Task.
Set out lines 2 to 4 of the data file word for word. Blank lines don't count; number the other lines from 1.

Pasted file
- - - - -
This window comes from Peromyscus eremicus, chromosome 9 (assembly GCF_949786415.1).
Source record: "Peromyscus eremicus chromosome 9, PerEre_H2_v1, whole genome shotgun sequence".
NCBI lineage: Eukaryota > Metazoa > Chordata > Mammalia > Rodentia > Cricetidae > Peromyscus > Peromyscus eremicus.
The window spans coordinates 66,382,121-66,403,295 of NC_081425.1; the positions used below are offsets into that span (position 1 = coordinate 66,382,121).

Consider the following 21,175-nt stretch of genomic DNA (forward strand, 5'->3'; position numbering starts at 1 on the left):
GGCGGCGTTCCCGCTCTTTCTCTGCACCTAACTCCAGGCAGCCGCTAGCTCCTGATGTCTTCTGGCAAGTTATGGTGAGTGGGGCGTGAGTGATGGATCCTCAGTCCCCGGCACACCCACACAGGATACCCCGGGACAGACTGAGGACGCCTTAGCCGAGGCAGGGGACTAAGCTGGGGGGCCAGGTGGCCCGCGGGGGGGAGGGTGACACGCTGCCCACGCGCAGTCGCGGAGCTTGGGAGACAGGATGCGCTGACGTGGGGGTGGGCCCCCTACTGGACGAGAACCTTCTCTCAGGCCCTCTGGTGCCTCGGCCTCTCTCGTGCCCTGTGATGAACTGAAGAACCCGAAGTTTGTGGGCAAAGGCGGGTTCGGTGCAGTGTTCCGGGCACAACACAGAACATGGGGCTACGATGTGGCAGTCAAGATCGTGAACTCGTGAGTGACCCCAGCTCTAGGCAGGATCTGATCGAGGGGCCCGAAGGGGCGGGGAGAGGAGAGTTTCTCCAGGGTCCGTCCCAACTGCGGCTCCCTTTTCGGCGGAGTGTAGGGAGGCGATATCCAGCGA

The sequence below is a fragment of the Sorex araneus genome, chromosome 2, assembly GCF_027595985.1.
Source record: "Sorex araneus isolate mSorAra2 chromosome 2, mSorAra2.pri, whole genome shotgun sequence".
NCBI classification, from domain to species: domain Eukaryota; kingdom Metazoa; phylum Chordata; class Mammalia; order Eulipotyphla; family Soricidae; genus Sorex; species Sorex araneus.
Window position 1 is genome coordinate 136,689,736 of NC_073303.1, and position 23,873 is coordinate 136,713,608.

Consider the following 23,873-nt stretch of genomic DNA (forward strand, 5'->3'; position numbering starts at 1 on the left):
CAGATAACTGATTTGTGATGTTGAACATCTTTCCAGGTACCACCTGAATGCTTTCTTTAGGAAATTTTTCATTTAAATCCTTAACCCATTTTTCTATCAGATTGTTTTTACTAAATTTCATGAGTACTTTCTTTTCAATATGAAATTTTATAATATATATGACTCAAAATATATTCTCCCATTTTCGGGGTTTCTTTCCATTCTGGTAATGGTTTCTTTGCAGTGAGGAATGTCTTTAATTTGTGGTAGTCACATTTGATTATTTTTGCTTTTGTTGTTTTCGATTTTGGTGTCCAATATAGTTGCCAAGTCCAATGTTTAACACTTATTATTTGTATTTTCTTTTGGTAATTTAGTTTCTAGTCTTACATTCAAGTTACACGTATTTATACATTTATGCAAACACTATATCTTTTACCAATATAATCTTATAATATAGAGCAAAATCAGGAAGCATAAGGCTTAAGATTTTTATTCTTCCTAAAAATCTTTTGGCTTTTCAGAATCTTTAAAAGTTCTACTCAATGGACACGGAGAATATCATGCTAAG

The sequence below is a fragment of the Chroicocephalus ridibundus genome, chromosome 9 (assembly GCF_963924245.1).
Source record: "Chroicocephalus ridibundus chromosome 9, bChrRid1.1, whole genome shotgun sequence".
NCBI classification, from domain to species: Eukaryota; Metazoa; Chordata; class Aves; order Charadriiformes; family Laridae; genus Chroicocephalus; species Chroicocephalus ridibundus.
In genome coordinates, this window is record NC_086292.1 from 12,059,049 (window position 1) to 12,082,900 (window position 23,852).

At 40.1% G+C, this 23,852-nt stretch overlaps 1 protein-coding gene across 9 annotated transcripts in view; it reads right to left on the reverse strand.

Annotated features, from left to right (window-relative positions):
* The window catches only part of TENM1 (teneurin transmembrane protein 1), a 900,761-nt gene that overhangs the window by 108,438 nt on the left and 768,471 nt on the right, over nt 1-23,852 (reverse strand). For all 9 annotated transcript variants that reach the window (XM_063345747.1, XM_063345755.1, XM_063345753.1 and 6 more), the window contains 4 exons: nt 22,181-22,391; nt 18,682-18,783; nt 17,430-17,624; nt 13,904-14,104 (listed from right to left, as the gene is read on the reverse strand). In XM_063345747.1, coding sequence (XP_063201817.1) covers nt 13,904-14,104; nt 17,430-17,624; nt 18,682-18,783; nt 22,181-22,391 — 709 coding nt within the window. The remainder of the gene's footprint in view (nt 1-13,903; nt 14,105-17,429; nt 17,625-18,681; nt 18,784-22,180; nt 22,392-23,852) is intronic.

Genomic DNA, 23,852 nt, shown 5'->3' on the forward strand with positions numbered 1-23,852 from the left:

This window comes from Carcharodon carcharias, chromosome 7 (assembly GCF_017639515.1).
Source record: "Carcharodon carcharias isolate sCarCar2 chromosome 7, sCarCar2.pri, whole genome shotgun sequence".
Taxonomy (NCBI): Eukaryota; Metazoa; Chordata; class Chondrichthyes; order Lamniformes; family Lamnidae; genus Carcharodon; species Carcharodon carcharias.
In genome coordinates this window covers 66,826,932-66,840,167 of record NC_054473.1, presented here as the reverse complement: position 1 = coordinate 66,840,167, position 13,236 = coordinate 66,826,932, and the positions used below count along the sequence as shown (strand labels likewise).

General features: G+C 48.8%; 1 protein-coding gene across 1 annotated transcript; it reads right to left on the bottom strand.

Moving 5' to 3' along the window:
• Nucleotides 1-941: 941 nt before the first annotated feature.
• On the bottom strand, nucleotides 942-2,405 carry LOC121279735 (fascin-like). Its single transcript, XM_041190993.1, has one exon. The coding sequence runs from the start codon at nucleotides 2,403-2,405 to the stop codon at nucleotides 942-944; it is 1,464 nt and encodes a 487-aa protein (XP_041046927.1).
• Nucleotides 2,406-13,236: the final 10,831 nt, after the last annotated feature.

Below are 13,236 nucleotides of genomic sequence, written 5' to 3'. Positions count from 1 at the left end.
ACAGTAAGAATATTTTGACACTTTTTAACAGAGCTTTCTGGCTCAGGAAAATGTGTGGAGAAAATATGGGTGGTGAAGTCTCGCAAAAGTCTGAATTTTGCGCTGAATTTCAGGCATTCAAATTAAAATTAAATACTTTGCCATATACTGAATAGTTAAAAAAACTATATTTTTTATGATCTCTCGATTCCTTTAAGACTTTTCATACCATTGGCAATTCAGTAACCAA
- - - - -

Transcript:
Source record: "Peromyscus eremicus chromosome 9, PerEre_H2_v1, whole genome shotgun sequence".
NCBI lineage: Eukaryota > Metazoa > Chordata > Mammalia > Rodentia > Cricetidae > Peromyscus > Peromyscus eremicus.
The window spans coordinates 66,382,121-66,403,295 of NC_081425.1; the positions used below are offsets into that span (position 1 = coordinate 66,382,121).